South Asian movies at DIFF show longing for Gandhi’s pacifist ethos

DUBAI - The Dubai Film Festival has screened a series of quality movies from the Asian subcontinent, revealing a longing for Gandhi’s pacifism rather than the song-and-dance staple of Bollywood.

By (AFP)

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Published: Thu 15 Dec 2005, 6:40 PM

Last updated: Thu 2 Apr 2015, 7:23 PM

During the seven-day festival, which ends on Saturday, film-makers and stars in elegant saris paraded down the red carpet for the screening of several movies from India, Pakistan, Bangladesh and Sri Lanka.

The second annual festival, which features 98 films from 46 countries, also honored legendary Indian director and producer Yash Chopra, two of whose films are being screened. “Veer-Zaara,” one of them, tells the story of love across the India-Pakistan divide.

The event is witnessing the international premiere of “I Did Not Kill Gandhi,” famous Indian director Jahnu Baruas new work. It stars actor Anupam Kher who plays a retired Hindi professor showing signs of dementia.

The film tells the story of the professor and his caring daughter, but mostly the resurgence of a dormant traumatic incident from when he was a child. He had been playing a game of bows and arrows on the day in 1948 when revered leader Mahatma Gandhi was assassinated, shortly after India’s independence from Britain.

The professors moment of lucidity is meant as an indictment of people around the world for having forgotten Gandhis principles of non-violence, independence, emancipation of women and fight against oppressive political and social systems.

“We live in a world of deep social problems, terrorism and intolerance. How do you justify wars like the war in Iraq? Any war is but the beginning of another war. We have forgotten Gandhi,” Barua told AFP.

“We need to remember Gandhis values and his call for non-violence and self-reliance. But I had to do it with a person who suffers from Alzheimers disease because these people do not lie and only speak the truth,” he said.

Barua hailed the Dubai festival for being “a meeting point of East and West as well as a chance for a wide exposure of quality Asian subcontinent movies which are not just idiotic song-and-dance films. Whoever coined the word Bollywood has greatly damaged filmmaking.”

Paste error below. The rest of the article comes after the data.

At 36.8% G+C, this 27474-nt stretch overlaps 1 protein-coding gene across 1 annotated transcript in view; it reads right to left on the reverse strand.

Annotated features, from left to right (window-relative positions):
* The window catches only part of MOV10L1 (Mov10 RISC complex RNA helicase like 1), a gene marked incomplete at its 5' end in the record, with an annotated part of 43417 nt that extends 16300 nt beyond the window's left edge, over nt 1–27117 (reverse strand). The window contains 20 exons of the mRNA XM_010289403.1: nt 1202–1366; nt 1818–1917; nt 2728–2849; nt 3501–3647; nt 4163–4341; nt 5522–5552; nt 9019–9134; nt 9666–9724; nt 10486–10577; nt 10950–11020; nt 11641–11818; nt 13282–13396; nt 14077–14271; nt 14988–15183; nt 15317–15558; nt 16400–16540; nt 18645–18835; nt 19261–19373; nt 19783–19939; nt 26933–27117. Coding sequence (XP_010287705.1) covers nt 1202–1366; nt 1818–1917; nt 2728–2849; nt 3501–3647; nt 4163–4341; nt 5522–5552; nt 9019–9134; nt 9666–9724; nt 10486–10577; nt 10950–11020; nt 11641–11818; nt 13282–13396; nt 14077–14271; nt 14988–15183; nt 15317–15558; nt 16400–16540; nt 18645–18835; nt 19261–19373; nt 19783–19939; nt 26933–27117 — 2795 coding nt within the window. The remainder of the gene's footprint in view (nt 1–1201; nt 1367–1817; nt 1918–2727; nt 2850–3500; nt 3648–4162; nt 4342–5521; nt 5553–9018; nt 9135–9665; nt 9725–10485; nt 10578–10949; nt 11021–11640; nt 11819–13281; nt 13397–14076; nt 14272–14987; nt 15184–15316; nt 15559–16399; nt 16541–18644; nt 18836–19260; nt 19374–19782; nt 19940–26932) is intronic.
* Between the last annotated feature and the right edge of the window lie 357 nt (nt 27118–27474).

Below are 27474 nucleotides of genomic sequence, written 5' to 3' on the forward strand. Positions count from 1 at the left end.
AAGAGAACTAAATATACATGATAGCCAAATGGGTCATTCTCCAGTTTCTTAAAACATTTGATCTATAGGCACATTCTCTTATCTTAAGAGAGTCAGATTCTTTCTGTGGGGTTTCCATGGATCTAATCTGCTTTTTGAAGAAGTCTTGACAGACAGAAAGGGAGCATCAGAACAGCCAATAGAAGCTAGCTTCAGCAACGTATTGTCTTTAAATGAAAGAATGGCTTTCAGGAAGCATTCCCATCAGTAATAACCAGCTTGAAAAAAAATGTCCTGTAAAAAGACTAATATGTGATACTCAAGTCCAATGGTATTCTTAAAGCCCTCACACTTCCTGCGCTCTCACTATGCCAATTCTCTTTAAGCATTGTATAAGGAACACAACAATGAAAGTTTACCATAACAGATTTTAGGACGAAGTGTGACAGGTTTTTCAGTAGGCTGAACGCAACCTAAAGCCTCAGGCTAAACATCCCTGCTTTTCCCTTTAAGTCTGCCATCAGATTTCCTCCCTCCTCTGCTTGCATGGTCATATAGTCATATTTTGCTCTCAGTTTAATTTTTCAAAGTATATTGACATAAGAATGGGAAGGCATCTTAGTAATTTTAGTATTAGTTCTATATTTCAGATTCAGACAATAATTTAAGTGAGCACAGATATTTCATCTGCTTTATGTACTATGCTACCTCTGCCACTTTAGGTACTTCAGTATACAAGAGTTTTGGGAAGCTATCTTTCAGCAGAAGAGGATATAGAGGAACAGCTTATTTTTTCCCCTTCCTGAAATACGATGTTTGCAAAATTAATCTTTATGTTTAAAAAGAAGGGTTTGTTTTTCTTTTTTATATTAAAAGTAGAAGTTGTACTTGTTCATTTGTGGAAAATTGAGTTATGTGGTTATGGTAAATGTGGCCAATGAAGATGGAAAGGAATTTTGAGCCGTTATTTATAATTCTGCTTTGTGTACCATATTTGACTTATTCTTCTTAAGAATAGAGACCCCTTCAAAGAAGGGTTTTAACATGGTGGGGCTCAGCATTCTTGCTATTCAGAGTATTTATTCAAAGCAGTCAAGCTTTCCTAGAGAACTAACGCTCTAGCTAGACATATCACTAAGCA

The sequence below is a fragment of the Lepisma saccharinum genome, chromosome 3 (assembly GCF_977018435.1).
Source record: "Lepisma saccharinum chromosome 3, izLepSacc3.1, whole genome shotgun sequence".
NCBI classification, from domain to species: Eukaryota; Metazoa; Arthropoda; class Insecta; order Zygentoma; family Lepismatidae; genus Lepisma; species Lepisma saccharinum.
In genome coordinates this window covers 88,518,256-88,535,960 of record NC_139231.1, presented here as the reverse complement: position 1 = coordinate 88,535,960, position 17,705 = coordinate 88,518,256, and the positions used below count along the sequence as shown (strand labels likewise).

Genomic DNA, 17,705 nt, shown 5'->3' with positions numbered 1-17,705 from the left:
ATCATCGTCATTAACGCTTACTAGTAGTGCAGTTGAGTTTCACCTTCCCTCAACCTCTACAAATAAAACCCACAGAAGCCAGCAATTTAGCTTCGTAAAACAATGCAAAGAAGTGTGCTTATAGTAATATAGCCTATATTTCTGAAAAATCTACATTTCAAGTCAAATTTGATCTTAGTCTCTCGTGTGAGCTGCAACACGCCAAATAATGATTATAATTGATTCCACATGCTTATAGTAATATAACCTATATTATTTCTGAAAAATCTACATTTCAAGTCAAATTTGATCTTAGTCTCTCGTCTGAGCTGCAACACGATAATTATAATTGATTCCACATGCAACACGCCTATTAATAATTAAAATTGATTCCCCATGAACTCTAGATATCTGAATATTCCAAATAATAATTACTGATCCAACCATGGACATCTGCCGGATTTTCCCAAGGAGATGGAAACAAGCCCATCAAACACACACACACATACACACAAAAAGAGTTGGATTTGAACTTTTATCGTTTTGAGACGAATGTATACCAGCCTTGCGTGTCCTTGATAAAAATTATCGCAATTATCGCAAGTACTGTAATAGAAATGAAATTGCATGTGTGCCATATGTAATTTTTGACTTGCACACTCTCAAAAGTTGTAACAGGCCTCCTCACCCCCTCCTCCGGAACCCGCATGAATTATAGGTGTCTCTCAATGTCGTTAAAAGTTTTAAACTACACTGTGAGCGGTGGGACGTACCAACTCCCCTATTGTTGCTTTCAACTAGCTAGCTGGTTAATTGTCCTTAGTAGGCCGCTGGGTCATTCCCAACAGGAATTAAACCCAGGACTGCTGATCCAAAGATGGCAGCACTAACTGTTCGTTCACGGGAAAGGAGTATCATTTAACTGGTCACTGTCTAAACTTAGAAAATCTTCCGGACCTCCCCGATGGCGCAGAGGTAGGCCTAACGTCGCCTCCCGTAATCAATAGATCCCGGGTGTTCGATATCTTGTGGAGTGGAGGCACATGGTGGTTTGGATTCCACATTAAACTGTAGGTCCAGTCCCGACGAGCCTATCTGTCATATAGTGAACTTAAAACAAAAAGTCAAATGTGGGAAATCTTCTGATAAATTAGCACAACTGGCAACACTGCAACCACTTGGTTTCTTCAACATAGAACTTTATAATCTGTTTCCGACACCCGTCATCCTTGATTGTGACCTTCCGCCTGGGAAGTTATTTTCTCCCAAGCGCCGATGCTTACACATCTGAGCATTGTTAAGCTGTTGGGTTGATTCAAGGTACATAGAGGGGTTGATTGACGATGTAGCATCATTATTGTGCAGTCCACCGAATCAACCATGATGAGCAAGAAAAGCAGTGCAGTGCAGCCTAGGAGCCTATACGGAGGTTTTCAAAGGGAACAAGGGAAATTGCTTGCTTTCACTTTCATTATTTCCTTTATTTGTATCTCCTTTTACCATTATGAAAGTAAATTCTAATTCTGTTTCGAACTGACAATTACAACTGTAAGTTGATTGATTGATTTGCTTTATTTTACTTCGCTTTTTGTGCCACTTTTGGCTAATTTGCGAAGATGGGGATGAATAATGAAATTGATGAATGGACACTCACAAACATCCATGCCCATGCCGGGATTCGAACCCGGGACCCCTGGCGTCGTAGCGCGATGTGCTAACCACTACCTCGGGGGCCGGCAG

The festival also featured the Middle East premiere of Indian director Deepa Mehta’s controversial film “Water,” which had its world premiere at the Toronto Film Festival in September after a five-year ordeal over fundamentalist protests.

The story, which takes place during Gandhis rise to prominence and his fight for the emancipation of women in the late 1930s, depicts the harsh life of widows condemned to live together in disgrace and poverty.

“It is about the misrepresentation of religion for political and personal benefits. How people abuse religion, and this is not specific to India. It is a universal subject which we suffer from around the world,” Mehta told AFP.

Mehta has been the victim of such extremism herself, and has since been living in Canada.

“Water” was to be shot in the holy city of Varanasi, India, in 2000, but “violent protests by Hindu fundamentalists stopped it,” she explained.

“Although nobody had read the script, they accused Water of being anti-Hindu. Our film equipments were thrown in the river, effigies were burned, and death threats forced me to live for three months with bodyguards carrying machine guns.”

The film was finally shot under great secrecy in Sri Lanka.

Features in the festival films also included the world premiere debut film of Indian Sharada Ramanathans “Dance of Love.” This is the story of the quest of temple dancers-prostitutes for emancipation and their challenge to the oppressive social system through art, rather than violence.

Other acclaimed movies shown in Dubai include “Guerilla Marketing”, the new movie by Sri Lankas Jayantha Chandrasiri, which shows the power of advertising and marketing campaigns over politics.

One shortcoming of the festival is the fact that movies are being screened in plush malls, out of the reach of the many low-income workers who make up the majority of the emirate’s extensive Asian community, according to Uma da Cunha, the programmer for the Cinema from the Subcontinent section.

“I wish the screenings were not so exclusive and elitist,” she said.

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